The resources, which are freely available via the Historic England website, form part of a nationwide education programme running parallel with a 21-month project to digitise over 10,000 images from the vast John Laing Photographic Collection.

Designed to serve as useful templates for conducting interesting and engaging classes on the built environment, lesson plans and supporting videos have been made available to teachers. The films were recorded at workshops enabling key stage two pupils to meet former Laing construction workers as part of a series of school visits in Swindon, Bristol, London and Coventry last year.

The sessions aimed to develop pupils’ sense of pride in where they live, helping them understand local heritage and how it relates to the national story. Through these workshops, Breaking New Ground also developed a guide for conducting oral histories to help teachers engage pupils in learning from others about their experiences.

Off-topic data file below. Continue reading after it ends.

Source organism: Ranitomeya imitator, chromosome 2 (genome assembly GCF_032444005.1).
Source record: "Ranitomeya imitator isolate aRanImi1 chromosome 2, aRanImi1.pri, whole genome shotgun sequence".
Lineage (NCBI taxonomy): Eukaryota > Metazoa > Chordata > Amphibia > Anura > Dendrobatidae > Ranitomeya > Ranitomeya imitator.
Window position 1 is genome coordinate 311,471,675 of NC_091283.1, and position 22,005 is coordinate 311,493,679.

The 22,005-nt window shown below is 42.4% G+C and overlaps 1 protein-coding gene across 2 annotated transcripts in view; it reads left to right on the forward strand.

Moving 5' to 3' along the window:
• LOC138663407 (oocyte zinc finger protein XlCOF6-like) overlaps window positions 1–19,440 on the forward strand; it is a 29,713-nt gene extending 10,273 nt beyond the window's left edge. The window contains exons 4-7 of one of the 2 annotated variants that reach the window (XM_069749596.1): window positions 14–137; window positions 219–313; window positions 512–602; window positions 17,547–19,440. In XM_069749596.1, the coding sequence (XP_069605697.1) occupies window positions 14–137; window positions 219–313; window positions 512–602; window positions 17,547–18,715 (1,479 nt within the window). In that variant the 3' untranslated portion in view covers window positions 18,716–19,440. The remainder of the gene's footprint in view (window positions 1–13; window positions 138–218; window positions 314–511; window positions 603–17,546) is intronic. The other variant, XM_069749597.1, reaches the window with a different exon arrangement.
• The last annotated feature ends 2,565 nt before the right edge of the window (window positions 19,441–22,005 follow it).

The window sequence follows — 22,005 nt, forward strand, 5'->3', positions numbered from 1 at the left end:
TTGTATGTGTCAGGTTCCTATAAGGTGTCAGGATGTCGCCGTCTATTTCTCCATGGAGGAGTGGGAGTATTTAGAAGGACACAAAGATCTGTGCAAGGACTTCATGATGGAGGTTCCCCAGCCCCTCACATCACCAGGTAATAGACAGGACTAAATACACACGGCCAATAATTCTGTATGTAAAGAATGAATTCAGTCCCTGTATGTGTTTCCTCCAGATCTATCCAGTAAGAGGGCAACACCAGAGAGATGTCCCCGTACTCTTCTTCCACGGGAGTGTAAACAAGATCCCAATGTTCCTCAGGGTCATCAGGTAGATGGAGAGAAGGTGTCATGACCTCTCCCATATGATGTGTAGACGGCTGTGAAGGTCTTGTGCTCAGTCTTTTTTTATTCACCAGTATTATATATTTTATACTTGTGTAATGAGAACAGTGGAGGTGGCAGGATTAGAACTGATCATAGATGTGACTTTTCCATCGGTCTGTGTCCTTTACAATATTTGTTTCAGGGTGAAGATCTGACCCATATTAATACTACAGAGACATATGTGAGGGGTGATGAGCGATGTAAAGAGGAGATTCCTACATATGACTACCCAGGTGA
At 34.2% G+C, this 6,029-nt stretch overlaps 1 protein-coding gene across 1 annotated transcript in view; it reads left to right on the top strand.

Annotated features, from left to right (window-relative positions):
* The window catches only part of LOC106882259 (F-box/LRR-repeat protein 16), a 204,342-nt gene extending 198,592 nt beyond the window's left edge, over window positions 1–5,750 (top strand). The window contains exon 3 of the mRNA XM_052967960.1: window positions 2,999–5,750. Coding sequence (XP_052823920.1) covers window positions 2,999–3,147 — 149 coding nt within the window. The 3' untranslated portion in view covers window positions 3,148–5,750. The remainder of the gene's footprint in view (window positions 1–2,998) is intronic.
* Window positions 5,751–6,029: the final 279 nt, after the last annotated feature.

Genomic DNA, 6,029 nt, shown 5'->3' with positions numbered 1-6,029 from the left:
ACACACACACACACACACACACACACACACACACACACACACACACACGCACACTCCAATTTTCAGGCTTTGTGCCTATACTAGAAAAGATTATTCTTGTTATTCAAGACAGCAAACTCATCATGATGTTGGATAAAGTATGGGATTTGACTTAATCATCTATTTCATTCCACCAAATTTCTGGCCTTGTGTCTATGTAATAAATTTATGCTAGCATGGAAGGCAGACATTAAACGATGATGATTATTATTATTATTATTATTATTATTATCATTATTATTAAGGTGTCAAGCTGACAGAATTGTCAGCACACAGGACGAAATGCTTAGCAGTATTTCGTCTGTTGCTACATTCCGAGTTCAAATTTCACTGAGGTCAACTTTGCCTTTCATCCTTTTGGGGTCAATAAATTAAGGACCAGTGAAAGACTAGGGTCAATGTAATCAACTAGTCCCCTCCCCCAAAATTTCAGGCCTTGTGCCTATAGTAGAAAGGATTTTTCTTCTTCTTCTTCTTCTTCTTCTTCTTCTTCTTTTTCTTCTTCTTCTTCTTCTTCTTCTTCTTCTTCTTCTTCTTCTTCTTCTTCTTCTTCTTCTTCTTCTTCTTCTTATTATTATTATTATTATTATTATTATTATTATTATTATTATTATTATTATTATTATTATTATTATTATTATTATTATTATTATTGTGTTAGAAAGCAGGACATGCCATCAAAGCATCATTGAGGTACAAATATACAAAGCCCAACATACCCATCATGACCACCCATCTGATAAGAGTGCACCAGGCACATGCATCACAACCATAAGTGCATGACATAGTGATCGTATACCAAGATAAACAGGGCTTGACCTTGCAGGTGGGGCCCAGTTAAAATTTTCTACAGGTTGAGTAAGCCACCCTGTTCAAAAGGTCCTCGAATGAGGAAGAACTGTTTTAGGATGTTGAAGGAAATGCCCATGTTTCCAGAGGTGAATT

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“The aim of the programme is to engage students with the John Laing Photographic Collection, to share stories and to increase the students’ knowledge and sense of pride in their local heritage,” explains Ashley McKenzie-White, Breaking New Ground outreach officer at Historic England.

“Following our workshops, we are delighted to present these education resources and films, so teachers throughout the country can access materials online to help teach their pupils about the history of their local buildings and bring them to life.”

A further film exploring the project’s trainee programme has also now been published. The scheme involved three year-long placements in archive cataloguing, conservation and digitisation at the Historic England Archive.


For more on the John Laing Collection: Breaking New Ground project, click here.

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